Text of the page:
[Computer science] is not really about computers — and it’s not about computers in the same sense that physics is not really about particle accelerators, and biology is not about microscopes and Petri dishes…and geometry isn’t really about using surveying instruments. Now the reason that we think computer science is about computers is pretty much the same reason that the Egyptians thought geometry was about surveying instruments: when some field is just getting started and you don’t really understand it very well, it’s very easy to confuse the essence of what you’re doing with the tools that you use.
Science, my boy, is composed of errors, but errors that it is right to make, for they lead step by step to the truth.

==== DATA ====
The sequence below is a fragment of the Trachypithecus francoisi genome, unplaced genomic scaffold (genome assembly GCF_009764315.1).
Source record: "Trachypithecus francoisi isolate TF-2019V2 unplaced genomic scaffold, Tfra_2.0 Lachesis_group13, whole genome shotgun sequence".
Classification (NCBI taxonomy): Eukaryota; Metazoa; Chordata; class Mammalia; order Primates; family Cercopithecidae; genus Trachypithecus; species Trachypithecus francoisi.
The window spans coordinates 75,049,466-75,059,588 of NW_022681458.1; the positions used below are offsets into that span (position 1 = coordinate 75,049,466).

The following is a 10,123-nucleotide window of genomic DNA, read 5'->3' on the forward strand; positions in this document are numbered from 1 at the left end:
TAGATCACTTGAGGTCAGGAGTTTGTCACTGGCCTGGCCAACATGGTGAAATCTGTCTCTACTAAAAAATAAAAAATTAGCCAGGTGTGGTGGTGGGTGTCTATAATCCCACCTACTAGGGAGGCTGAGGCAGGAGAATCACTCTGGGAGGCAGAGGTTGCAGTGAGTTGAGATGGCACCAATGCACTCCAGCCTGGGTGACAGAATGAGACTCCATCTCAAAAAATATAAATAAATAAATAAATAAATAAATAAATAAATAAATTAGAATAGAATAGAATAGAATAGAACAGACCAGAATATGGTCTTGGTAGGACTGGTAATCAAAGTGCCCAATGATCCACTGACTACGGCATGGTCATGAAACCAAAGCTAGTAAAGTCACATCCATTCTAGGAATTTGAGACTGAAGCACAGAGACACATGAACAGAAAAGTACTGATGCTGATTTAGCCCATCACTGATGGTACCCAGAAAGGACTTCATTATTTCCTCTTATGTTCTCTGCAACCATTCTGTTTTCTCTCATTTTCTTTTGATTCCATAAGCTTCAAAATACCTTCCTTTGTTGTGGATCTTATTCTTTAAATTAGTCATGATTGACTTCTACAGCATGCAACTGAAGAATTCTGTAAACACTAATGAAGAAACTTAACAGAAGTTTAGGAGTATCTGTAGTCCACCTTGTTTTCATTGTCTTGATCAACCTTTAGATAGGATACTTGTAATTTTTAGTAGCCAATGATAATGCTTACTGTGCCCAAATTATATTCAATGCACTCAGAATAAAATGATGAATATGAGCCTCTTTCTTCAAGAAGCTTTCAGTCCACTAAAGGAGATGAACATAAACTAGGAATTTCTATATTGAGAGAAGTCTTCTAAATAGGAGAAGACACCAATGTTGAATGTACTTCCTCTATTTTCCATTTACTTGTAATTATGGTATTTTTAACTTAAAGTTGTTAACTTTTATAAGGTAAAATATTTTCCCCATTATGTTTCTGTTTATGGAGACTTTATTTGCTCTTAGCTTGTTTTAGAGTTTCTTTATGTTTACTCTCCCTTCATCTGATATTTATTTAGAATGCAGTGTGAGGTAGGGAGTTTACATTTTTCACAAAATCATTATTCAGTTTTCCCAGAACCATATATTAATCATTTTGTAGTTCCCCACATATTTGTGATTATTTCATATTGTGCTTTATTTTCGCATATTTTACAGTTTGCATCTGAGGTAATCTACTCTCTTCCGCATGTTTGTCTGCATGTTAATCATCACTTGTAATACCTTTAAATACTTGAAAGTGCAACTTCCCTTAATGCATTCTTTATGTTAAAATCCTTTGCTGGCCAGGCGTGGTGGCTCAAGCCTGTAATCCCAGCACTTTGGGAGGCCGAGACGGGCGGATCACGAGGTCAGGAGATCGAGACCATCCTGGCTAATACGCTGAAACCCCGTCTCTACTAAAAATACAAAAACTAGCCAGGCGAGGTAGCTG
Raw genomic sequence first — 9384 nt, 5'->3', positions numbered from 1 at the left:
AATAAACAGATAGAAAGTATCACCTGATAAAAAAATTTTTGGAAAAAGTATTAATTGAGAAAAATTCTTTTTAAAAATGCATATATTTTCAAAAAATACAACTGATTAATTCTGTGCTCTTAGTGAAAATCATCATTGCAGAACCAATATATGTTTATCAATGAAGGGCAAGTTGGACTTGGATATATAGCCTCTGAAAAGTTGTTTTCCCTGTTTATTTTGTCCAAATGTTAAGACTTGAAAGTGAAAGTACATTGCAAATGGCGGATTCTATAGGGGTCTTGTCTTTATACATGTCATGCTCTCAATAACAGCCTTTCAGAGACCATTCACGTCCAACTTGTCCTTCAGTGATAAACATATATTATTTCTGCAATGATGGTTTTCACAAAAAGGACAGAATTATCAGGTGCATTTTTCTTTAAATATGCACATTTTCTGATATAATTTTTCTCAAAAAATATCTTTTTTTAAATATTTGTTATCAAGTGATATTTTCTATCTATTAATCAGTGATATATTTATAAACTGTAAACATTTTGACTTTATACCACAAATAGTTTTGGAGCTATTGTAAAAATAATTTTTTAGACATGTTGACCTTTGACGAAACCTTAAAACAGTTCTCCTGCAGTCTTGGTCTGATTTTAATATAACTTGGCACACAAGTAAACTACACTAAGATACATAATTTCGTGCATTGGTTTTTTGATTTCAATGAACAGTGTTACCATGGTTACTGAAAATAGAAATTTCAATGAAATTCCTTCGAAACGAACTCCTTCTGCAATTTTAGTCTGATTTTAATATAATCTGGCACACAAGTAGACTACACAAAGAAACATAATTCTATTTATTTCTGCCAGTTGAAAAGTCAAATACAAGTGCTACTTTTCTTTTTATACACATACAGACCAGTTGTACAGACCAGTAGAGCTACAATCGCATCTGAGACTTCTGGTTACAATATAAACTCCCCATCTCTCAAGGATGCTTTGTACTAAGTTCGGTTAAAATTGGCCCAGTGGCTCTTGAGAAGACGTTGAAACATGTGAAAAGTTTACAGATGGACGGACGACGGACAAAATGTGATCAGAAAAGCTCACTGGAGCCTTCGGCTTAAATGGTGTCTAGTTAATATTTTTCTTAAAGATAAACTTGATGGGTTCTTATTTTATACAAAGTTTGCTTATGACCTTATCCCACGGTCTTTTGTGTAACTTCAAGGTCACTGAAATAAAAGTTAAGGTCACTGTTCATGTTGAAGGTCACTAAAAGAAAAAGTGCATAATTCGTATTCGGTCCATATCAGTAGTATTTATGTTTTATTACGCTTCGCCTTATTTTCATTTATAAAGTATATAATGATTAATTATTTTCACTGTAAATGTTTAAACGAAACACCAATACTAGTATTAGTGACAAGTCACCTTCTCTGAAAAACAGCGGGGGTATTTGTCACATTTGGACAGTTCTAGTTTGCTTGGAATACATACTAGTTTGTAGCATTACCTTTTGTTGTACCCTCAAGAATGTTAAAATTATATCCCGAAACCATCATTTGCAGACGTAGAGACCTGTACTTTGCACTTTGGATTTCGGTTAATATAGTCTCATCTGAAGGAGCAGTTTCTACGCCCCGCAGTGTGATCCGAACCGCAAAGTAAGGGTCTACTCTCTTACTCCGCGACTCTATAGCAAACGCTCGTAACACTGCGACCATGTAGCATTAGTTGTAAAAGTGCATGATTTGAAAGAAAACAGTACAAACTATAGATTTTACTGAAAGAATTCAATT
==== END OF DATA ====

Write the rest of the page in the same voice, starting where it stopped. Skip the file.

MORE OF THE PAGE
Modern theories did not arise from revolutionary ideas which have been, so to speak, introduced into the exact sciences from without. On the contrary they have forced their way into research which was attempting consistently to carry out the programme of classical physics—they arise out of its very nature. It is for this reason that the beginnings of modern physics cannot be compared with the great upheavals of previous periods like the achievements of Copernicus. Copernicus’s idea was much more an import from outside into the concepts of the science of his time, and therefore caused far more telling changes in science than the ideas of modern physics are creating to-day.
Basic research is like shooting an arrow into the air and, where it lands, painting a target.
Mathematics is the only good metaphysics.
Interview with P. A. M. Dirac By Thomas S. Kuhn and Eugene Paul Wigner At Wigner’s home, Princeton, New Jersey April 1, l962
About Dirac I always recomend this wonderful book from Graham Farmelo: The Strangest Man: The Hidden Life of Paul Dirac, Mystic of the Atom, and alternatively, this conference by the author: